Patel SN, Storey PP, Pancholy M, Obeid A, Wibbelsman TD, Levin H, Hsu J, Garg SJ, Dunn JP, Vander JF.
Purpose: To assess whether vitreous culture results affect the clinical management of patients with acute endophthalmitis after intravitreal anti-vascular endothelial growth factor (VEGF) injection.
Design: Retrospective case series - single-center.
Study population: Patients who developed endophthalmitis after intravitreal injection of aflibercept, bevacizumab, or ranibizumab between 1/1/2016 and 5/31/2018.
Observation: A change in clinical management was defined as additional intravitreal antibiotic injections or pars plana vitrectomy.
Main Outcome Measures: A change in clinical management within 2 weeks of initial endophthalmitis culture and treatment; visual acuity.
Results: Of 204,986 intravitreal anti-VEGF injections performed, 60 cases (0.0293%) of endophthalmitis were identified, 18 of which were culture-positive. Six of 60 eyes (10%) had a change in clinical management. A change in clinical management was initiated in 3 of 18 (17%) culture-positive cases compared to 3 of 42 (7%) culture-negative cases (p=0.357). Changes in management for culture-positive cases were performed based on declining vision (2 cases) and worsening clinical exam (1 case). Changes in management for culture-negative endophthalmitis cases were performed based on declining vision (1 case) and worsening clinical exam (2 cases). No additional interventions were initiated based on positive-culture results. Comparing vision loss from baseline by culture result, at final follow up, oral flora-associated culture-positive cases lost 17.5 lines, non-oral flora-associated culture-positive cases lost 9.1 lines, and culture-negative cases lost 2.5 lines of vision (p<0.001).
Conclusion: Following endophthalmitis from intravitreal injection of anti-VEGF agents, vitreous culture data may help prognosticate visual outcomes but appear to have a limited effect on clinical management.
PMID: 31201794 DOI: 10.1016/j.ajo.2019.06.008
Imaging and Artificial Intelligence (AI)
Clin Exp Ophthalmol. 2019 Jun 19.
Development and validation of a deep learning algorithm for the detection of neovascular age-related macular degeneration from color fundus photographs.
Keel S, Li Z, Scheetz J, Robman L, Phung J, Makeyeva G, Aung KZ, Liu C, Yan X, Meng W, Guymer R, Chang R, He M.
Importance: Detection of early onset neovascular age-related macular degeneration (AMD) is critical to protecting vision.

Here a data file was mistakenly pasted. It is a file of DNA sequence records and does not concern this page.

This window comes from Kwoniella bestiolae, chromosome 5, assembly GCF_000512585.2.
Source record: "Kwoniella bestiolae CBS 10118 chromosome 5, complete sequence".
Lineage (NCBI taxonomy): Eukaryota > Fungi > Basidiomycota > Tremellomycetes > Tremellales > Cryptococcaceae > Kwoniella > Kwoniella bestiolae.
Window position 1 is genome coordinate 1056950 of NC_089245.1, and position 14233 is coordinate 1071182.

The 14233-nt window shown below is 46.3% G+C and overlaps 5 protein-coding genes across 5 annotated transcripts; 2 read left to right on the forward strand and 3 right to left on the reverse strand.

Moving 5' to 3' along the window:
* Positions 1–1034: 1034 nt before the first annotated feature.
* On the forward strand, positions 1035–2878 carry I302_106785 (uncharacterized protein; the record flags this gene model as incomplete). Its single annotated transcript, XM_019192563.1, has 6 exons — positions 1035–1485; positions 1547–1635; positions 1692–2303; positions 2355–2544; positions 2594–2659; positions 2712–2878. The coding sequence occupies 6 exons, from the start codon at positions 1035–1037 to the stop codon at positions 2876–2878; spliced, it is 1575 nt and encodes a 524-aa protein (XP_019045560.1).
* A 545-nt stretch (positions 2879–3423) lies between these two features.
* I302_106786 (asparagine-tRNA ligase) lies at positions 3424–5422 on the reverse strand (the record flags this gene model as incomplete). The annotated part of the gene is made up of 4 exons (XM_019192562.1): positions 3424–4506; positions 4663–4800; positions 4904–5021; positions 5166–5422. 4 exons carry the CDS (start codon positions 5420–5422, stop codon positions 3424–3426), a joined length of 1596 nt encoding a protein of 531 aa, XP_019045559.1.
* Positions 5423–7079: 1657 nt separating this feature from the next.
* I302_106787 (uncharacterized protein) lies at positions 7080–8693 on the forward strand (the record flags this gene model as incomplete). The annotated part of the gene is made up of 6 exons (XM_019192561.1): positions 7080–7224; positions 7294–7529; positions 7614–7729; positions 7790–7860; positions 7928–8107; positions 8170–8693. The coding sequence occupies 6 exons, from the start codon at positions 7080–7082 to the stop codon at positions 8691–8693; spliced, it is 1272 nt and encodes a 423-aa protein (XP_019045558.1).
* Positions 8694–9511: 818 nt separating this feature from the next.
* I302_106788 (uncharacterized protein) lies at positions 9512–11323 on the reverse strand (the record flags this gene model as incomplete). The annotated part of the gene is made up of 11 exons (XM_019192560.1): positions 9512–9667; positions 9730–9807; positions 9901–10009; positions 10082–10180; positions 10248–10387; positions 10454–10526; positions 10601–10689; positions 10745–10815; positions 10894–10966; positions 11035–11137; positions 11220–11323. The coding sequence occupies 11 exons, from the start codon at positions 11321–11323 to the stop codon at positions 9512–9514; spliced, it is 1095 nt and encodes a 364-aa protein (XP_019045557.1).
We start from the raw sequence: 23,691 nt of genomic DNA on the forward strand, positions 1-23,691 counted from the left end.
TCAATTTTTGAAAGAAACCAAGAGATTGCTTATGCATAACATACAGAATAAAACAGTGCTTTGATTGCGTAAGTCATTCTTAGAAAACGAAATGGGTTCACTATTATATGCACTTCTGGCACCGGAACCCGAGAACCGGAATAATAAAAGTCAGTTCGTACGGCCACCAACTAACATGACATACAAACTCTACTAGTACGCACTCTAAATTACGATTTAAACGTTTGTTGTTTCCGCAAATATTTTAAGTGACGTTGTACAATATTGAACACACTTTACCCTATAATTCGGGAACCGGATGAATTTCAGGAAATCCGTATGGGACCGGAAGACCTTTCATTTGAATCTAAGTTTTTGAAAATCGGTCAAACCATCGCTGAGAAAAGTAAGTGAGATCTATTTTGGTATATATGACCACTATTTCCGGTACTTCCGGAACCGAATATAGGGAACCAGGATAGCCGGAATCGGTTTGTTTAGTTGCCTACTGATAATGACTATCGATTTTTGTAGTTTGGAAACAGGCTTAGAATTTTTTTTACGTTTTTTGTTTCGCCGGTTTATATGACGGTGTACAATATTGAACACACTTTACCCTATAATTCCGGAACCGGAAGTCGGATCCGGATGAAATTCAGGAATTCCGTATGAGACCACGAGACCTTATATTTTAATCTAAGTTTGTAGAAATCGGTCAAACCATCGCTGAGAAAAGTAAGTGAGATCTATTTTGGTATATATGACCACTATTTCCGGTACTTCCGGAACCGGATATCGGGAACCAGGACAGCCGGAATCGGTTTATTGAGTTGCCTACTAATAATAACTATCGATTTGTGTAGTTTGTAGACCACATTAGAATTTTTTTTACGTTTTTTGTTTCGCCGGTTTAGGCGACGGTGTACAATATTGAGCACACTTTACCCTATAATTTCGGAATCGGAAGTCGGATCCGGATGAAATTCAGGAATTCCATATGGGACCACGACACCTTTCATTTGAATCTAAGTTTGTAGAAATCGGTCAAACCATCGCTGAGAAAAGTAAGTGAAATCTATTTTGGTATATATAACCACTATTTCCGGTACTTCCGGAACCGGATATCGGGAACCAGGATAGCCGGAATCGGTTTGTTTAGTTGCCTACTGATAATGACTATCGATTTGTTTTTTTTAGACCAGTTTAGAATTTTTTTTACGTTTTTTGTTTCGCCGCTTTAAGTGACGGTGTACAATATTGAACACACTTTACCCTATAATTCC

Background: To describe the development and validation of a deep learning algorithm (DLA) for the detection of neovascular age-related macular degeneration.
Design: Development and validation of a DLA using retrospective datasets.
Participants: We developed and trained the DLA using 56,113 retinal images and an additional 86,162 images from an independent dataset to externally validate the DLA. All images were non-stereoscopic and retrospectively collected.
Methods: The internal validation dataset was derived from real-world clinical settings in China. Gold standard grading was assigned when consensus was reached by 3 individual ophthalmologists. The DLA classified 31,247 images as gradable and 24,866 as ungradable (poor quality or poor field definition). These ungradable images were used to create a classification model for image quality. Efficiency and diagnostic accuracy were tested using 86,162 images derived from the Melbourne Collaborative Cohort Study. Neovascular AMD and/or ungradable outcome in one or both eyes was considered referable.
Main Outcome Measures: Area under the receiver operating characteristic curve (AUC), sensitivity and specificity.
Results: In the internal validation dataset, the AUC, sensitivity and specificity of the DLA for neovascular AMD was 0.995, 96.7%, 96.4%, respectively. Testing against the independent external dataset achieved an AUC, sensitivity and specificity of 0.967, 100% and 93.4%, respectively. More than 60% of false positive cases displayed other macular pathologies. Among the false negative cases (internal validation dataset only), over half (57.2%) proved to be undetected detachment of the neurosensory retina or RPE layer.
Conclusions: This DLA shows robust performance for the detection of neovascular AMD amongst retinal images from a multi-ethnic sample and under different imaging protocols. Further research is warranted to investigate where this technology could be best utilized within screening and research settings. This article is protected by copyright. All rights reserved.